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Must-click link: Scouting report by the fans, for the fans

Sep 11, 2012, 2:17 PM EDT

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Tom Tango launched his annual “scouting report by the fans for the fans,” which is your shot to play a scout by entering in personal observations about the players you watch on a regular basis to become part of the huge collection of scouting reports compiled entirely by fans.

Take a look at the instructions and details, and then go to your favorite team’s page to mark down what you think of, say, the shortstop’s arm strength or the center fielder’s first step.

2012 Scouting Report: By the Fans, For the Fans

  1. mattyflex - Sep 11, 2012 at 2:34 PM

    I submitted my ratings before reading their scouting reports, and according to people who watch Kansas City baseball, Salvador Perez is the 4th best defensive player for the Royals, behind Alex Gordon, Alcides Escobar, and Mike Moustakas. While I feel they are all above-average defensively, I’m beginning to think my fellow supporters are not credible sources for scouting defensive talent.

    • stlouis1baseball - Sep 11, 2012 at 2:55 PM

      “I’m beginning to think my fellow supporters are not credible sources for scouting defensive talent.”
      Hahaha! No shit Matty. Well stated.
      Sadly…every organization is chalked full of fans who are equally as “credible.”

  2. mattyflex - Sep 11, 2012 at 3:01 PM

    But, it is “a report by the fans for the fans”, and “fan” doesn’t always mean someone who really knows the game of baseball or how to evaluate talent. Perhaps they’ve never even set foot on the diamond; “fan” could merely represent an enthusiast.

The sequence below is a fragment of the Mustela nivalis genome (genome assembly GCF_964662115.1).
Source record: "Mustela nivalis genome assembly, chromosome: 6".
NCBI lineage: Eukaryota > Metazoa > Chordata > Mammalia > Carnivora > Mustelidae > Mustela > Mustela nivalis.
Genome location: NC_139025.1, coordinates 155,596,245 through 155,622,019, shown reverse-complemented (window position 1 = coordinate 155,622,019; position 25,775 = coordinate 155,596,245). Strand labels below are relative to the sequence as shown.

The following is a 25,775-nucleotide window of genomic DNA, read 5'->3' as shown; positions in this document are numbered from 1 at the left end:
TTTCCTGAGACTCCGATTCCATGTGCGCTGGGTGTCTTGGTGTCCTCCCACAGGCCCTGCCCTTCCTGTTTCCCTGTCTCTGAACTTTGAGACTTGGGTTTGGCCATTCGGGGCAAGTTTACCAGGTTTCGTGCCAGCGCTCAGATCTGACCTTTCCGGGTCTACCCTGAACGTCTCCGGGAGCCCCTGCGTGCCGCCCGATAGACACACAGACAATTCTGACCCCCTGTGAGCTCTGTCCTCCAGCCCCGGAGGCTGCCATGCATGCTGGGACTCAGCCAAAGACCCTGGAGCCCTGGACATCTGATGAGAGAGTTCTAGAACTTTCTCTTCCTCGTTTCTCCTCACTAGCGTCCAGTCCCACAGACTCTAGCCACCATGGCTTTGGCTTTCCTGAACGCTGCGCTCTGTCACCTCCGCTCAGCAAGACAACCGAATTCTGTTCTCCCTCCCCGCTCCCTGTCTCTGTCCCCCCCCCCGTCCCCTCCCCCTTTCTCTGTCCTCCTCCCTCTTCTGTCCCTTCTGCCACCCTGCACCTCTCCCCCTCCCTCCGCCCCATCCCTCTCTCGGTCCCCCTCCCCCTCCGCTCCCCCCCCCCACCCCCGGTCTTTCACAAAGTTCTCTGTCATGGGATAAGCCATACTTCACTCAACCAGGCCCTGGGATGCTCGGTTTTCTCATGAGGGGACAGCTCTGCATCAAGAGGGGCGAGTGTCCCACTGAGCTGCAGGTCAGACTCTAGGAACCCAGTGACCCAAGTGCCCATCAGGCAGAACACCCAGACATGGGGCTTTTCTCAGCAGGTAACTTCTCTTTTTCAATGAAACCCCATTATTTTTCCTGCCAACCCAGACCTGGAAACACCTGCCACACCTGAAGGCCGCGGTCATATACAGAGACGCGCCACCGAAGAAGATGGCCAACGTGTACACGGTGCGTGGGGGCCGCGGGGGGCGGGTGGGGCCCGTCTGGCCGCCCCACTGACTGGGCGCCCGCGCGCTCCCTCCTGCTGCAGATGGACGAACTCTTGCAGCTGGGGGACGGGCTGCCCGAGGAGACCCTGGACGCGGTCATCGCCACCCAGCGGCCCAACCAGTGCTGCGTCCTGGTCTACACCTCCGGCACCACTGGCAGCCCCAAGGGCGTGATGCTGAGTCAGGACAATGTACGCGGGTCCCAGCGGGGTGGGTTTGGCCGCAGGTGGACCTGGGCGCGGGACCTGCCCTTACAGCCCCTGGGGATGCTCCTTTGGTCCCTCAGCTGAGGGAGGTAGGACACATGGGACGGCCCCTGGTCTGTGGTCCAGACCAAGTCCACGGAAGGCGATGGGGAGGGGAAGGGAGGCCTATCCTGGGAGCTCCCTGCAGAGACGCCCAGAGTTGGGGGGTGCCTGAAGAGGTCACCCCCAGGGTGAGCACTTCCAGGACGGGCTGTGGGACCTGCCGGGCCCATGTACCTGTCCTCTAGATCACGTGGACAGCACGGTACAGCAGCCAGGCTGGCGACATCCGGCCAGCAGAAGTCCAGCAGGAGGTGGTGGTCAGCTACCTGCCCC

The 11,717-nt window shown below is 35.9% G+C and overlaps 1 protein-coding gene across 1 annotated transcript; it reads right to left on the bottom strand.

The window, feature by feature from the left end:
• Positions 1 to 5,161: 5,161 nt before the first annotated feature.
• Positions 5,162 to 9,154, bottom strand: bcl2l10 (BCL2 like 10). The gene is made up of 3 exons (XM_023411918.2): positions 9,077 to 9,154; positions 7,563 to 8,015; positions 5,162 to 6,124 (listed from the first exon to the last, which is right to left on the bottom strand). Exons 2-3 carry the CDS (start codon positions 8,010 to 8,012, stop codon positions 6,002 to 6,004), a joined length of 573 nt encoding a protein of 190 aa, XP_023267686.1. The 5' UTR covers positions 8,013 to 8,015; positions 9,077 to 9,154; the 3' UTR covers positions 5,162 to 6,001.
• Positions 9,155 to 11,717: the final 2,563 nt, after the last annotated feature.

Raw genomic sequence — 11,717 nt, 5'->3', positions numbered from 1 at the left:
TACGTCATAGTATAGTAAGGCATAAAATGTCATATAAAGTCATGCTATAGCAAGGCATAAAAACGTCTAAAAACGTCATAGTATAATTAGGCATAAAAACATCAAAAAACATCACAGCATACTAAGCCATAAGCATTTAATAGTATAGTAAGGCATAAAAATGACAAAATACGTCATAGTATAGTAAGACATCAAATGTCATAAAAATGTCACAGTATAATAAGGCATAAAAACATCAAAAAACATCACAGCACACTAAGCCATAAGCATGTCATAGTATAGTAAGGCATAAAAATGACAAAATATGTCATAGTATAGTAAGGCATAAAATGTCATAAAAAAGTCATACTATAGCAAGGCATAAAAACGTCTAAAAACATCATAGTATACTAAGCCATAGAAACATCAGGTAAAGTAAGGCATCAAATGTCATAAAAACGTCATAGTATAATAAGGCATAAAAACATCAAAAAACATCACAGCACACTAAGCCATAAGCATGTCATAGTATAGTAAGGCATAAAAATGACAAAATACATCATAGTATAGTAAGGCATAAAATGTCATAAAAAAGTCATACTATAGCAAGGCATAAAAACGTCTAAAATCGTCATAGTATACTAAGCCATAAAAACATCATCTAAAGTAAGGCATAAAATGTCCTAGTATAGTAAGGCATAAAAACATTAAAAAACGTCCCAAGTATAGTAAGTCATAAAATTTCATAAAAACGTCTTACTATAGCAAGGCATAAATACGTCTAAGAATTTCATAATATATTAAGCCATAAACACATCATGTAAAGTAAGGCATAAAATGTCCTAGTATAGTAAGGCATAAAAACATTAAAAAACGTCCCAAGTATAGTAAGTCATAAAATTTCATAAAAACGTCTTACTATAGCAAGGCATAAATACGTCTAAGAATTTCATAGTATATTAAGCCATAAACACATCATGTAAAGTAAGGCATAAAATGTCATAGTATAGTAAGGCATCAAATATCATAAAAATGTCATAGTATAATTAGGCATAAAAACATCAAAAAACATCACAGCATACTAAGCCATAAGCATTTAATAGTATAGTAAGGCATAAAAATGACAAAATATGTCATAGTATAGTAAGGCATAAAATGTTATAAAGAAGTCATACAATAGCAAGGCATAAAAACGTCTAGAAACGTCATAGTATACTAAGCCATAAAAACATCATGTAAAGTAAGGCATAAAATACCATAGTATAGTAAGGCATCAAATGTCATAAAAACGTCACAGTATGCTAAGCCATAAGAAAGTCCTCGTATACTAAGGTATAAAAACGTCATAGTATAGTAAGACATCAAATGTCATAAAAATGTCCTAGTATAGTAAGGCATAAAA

• stlouis1baseball - Sep 11, 2012 at 3:34 PM

      Well stated again Matty.
      I would add that (in most cases) “fan” does merely represent an “enthusiast.”

  3. churchoftheperpetuallyoutraged - Sep 11, 2012 at 3:44 PM

    Tango has done this for the last few years, and a lot of times the fan’s scouting report is more accurate than the prediction models (ZiPS, Bill James, etc).

  4. natstowngreg - Sep 11, 2012 at 5:03 PM

    Looked at the Nats’ page, but didn’t bother to fill it in. I could make guesses, based on wathcing most of the Nats’ games (ex., Ryan Zimmerman in the “hands” category – Great). But that hardly makes me an expert.

    Also, the categories lack a bit of sophistication. There isn’t one to measure Adam LaRoche’s ability to handle bad throws to first (which is very good), or Jesus Flores’ ability to block pitches in the dirt (also very good). Position does matter in evaluating a fielder.

    • mattyflex - Sep 11, 2012 at 5:59 PM

      You’re supposed to be evaluating their raw skill set. These numbers are used to determine exactly what they say, not where they should play. For example, Wil Myers was drafted as a catcher. Now, the Royals organization could care less how well he can block a pitch in the dirt, because he’s playing outfield. They’re looking at arm strength, arm accuracy, first step speed, etc., which is the criteria you actually scout a ballplayer as.